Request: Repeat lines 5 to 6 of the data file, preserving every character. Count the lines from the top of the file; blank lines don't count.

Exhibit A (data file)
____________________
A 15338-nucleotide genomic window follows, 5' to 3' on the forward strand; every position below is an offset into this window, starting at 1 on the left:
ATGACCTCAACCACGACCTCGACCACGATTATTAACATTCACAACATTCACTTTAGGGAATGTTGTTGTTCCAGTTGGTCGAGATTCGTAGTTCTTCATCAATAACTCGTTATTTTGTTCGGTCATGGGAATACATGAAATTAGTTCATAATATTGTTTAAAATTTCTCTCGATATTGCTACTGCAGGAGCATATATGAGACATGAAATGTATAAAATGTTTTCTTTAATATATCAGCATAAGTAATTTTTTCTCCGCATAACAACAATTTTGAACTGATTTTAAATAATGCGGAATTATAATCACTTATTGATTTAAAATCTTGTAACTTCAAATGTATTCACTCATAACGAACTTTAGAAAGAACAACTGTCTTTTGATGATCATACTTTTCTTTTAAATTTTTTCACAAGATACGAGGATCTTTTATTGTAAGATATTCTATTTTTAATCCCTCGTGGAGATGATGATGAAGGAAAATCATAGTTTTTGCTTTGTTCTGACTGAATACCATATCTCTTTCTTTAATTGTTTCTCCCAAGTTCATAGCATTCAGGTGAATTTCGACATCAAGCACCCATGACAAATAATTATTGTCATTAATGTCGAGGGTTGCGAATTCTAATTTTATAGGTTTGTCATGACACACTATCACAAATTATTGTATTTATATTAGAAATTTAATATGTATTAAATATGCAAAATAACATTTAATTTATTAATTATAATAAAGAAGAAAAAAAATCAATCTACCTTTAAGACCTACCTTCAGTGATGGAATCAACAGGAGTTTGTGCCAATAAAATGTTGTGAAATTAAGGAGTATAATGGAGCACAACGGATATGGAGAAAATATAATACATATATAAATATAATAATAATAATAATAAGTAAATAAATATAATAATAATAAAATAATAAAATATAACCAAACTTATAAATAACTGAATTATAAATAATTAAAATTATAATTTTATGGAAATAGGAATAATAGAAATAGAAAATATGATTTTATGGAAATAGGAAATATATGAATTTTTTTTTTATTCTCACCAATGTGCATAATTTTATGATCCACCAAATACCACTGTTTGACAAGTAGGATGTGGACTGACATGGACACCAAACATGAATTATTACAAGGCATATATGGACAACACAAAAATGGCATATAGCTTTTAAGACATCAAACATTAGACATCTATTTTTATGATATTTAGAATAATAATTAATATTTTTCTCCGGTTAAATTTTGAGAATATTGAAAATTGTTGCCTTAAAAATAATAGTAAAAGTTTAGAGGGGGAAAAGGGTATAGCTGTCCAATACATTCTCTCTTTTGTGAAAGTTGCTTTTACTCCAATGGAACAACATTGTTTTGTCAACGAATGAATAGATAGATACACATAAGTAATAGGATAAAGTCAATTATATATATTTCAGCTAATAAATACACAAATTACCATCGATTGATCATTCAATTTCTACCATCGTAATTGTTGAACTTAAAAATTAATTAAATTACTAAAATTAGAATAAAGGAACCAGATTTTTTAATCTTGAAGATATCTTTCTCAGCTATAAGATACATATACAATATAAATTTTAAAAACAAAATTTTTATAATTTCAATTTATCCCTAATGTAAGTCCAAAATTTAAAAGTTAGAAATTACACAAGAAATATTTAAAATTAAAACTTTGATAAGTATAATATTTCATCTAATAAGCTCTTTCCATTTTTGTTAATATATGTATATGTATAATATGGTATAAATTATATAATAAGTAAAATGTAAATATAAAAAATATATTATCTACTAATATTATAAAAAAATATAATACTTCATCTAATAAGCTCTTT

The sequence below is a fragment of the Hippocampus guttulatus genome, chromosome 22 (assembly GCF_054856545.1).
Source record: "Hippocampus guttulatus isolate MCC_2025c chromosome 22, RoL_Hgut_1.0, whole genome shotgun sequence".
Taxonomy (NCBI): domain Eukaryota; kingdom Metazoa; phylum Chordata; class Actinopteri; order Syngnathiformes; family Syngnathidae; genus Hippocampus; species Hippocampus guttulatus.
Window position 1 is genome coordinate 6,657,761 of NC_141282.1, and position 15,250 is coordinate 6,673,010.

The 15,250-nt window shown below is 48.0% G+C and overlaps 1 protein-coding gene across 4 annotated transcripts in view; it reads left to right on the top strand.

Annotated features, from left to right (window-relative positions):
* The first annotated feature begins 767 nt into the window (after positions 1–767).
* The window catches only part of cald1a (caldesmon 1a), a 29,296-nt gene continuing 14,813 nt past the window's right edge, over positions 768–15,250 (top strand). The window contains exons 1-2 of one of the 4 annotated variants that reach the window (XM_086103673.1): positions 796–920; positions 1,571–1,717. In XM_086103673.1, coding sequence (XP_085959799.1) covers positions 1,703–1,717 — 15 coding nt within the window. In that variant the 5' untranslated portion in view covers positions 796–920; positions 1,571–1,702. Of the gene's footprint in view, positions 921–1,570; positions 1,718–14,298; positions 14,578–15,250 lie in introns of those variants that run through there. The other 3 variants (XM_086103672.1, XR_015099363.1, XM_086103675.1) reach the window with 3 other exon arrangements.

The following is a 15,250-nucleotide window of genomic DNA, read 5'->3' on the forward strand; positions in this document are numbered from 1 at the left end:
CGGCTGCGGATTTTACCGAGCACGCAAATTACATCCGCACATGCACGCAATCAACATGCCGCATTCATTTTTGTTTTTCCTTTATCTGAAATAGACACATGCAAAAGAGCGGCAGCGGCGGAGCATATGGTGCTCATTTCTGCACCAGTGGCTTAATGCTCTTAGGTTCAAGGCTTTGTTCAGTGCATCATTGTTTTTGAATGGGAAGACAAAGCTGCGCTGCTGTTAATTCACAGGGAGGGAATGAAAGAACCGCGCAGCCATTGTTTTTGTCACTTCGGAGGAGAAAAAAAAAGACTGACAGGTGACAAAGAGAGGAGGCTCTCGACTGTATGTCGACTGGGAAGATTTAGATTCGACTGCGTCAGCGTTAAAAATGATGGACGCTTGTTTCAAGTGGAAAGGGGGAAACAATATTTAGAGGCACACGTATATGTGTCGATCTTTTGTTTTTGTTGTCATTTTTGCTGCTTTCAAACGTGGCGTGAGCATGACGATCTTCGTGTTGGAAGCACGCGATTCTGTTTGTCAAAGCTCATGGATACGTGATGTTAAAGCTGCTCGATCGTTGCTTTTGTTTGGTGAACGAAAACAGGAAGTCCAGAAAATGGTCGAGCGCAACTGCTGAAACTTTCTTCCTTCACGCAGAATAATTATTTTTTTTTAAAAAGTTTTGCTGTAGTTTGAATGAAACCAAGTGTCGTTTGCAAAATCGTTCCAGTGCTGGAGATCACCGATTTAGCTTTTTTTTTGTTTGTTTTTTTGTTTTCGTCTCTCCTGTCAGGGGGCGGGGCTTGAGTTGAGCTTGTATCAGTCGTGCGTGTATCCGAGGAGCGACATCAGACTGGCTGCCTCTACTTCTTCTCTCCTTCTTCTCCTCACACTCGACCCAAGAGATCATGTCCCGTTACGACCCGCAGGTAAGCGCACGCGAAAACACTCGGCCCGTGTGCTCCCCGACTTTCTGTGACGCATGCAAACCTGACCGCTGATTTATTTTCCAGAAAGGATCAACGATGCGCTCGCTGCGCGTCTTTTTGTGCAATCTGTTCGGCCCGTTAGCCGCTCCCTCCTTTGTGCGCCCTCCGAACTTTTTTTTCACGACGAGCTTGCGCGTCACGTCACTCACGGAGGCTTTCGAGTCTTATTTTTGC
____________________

Taxonomy (NCBI): domain Eukaryota; kingdom Metazoa; phylum Chordata; class Actinopteri; order Syngnathiformes; family Syngnathidae; genus Hippocampus; species Hippocampus guttulatus.
Window position 1 is genome coordinate 6,657,761 of NC_141282.1, and position 15,250 is coordinate 6,673,010.